Pears 2014
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Pear scion for 2014Last updated by Nick, March 5, 2014
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TypeScionVarietyFB ResistScab-ResistPerrySeasonStorageTaste SupremePerryCurator's ChoiceHigh yieldSeasonRed fleshN=Nick; GB=George BartonLabel descriptions
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PScionArabitkaLateDeveloped in Hungary. A very late ripe variety, this pear holds more promise than most as a winter keeper.Arabitka. Developed in Hungary. A very late ripe variety, this pear holds more promise than most as a winter keeper.
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PScionArgancheEarlyA small, early ripening pear from Macedonia. Introduced to U.S. from Belgrade, Yugoslavia, in 1960. Fruit: small (about 50 g) like Seckel, skin yellow with red blush and no russet; flesh fine-textured, sweet, juicy, firm; ripe early, about 16 July in western Oregon. Tree: naturally compact due to relatively short internodes, abundant fruiting spurs, consistently productive, resistant to scab. Arganche. A small, early ripening pear from Macedonia. Flesh fine-textured, sweet, juicy, firm; ripe early, about 16 July in western Oregon. Tree consistently productive, resistant to scab.
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PScionAtlantic QueenDeveloped in France, Imported to the US approx. 30 years ago. Excellent fruit, prolific.Yellow-green fruit up to 1.5 lbs. Fine, firm, melting, very juicy, sweet flesh. Distinctive, delicious aroma. Prolific bearer. Skin turns a characteristic yellow when ready to be eaten. Old French pear discovered in a New York garden close to the seashore. Ripens late September. Very vigorous. If you can use a large tree and want large fruit this is one you might like to try. Atlantic Queen. Excellent fruit, prolific. Distinctive, delicious aroma. Prolific bearer.Ripens late September. If you can use a large tree and want large fruit this is one you might like to try.
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PScionAurorayumCurator's Choice. Originated in Geneva, N.Y., by New York State Agriculture Experiment Station. Named and Introduced in 1964. Fruit: large, skin bright yellow, slightly russeted, sometimes blushed, very attractive; flesh melting, smooth, juicy, sweet, aromatic, high quality; ripens with or just after Bartlett. High quality attractive dessert pear which ripens just before Bartlett. The fruit is large and has a regular pear shape. It is bright yellow lightly overlaid with russet, and frequently is slightly blushed. The flesh is smooth, melting, and juicy, and the flavor sweet and aromatic. The fruit will keep well in cold storage until December. The tree is vigorous and upright. Aurora. Curator's Choice. High quality attractive dessert pear which ripens just before Bartlett. The fruit is large and has a regular pear shape. Flesh is smooth, melting, and juicy, and the flavor sweet and aromatic. The fruit will keep well in cold storage until December.
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PScionAyersFBSyumA Garber-Anjou cross originating out of the Tennessee Agriculture Experiment Station in 1954. I first noticed it three years ago. I soon learned the variety is also one of Joseph Postman's favorites. Very attractive fruit on an extremely productive tree. Really impressive taste and texture - similarish to Seckel - and it makes itself readily available for fresh-eating. Scab-free, too. And fire-blight resistant which is a quality I am beginning to look towards as I hear rumblings from various quarters that weather patterns may not continue to keep the disease at bay from these parts. Countless spectacular pear trees come on in mid-August at the Repository, but this home-grown pear is a stand-out. One of the very first of the 'unknowns' I recommend.Ayers. Nick's favorite find at the USDA repository. Very attractive fruit on an extremely productive tree. Really impressive taste and texture - similarish to Seckel - and it makes itself readily available for fresh-eating. Scab-free and fire-blight resistant.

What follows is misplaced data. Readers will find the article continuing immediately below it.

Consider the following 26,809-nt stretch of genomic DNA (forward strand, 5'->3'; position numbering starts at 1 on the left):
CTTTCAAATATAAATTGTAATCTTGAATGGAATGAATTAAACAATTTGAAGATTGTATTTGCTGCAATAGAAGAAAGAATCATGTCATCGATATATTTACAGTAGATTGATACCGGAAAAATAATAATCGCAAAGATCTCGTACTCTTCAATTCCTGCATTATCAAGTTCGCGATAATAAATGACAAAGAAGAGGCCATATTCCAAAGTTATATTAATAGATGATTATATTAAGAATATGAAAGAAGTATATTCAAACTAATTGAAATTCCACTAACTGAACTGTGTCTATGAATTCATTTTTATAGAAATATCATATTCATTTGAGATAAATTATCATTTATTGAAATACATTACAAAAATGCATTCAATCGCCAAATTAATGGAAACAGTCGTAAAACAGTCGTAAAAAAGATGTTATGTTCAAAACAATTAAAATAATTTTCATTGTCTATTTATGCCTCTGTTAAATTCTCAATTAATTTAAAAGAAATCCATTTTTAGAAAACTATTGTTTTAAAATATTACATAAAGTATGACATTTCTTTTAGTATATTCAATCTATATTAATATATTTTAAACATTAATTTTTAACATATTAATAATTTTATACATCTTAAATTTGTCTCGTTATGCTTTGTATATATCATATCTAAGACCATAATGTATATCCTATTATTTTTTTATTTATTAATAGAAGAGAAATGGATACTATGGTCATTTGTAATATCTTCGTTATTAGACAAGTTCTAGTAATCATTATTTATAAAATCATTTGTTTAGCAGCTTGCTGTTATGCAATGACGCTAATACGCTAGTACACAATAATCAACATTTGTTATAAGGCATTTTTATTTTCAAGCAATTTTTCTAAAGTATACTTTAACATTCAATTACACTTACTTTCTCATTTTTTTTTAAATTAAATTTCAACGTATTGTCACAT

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ScionBa Li XiangFBSVery old Chinese pear from northeast China. Blight resistant rootstock. Yellow-white fleshed pear. Early to mid-September ripening in China. Chinese name Ba li hsiang li meaning Eight li fragrant pear implying that it can be detected by its odor at a distance of about 8 li, about 2 1/2 miles. Mildew resistant. Scab resistant. Fireblight resistant. Very late ripe.Ba Li Xiang. Blight resistant rootstock. Mildew resistant. Scab resistant. Very late ripe.
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PScionBarlandPerryAn early-mid season perry pear with high acids and tannins. Origin: Traditional English cultivar, grown since before 1674. Ripens late September in western Oregon. Barland perry has been reputed since the seventeenth century to have medicinal value in treating kidney disorders. Barland: Traditional English perry pear cultivar, grown since before 1674. Ripens late September in western Oregon. Barland perry reputed to have medicinal value in treating kidney disorders.
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PScionBarnetPerryAn early-mid season scab-resistant perry pear with low acids and tannins. Origin: Grown south of Gloucester, England in the 1800s; propagated and distributed by Long Ashton Research Station, Bristol, England in the early 1900’s. Ripens late September in western Oregon; easily shaken from tree. Barnet. An early-mid season scab-resistant perry pear from England in the 1800s. Ripens late September in western Oregon; easily shaken from tree.
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PScionBartlett - Improved yesRanked in the top 18 pears in the USDA pear repository for fruit quality.AP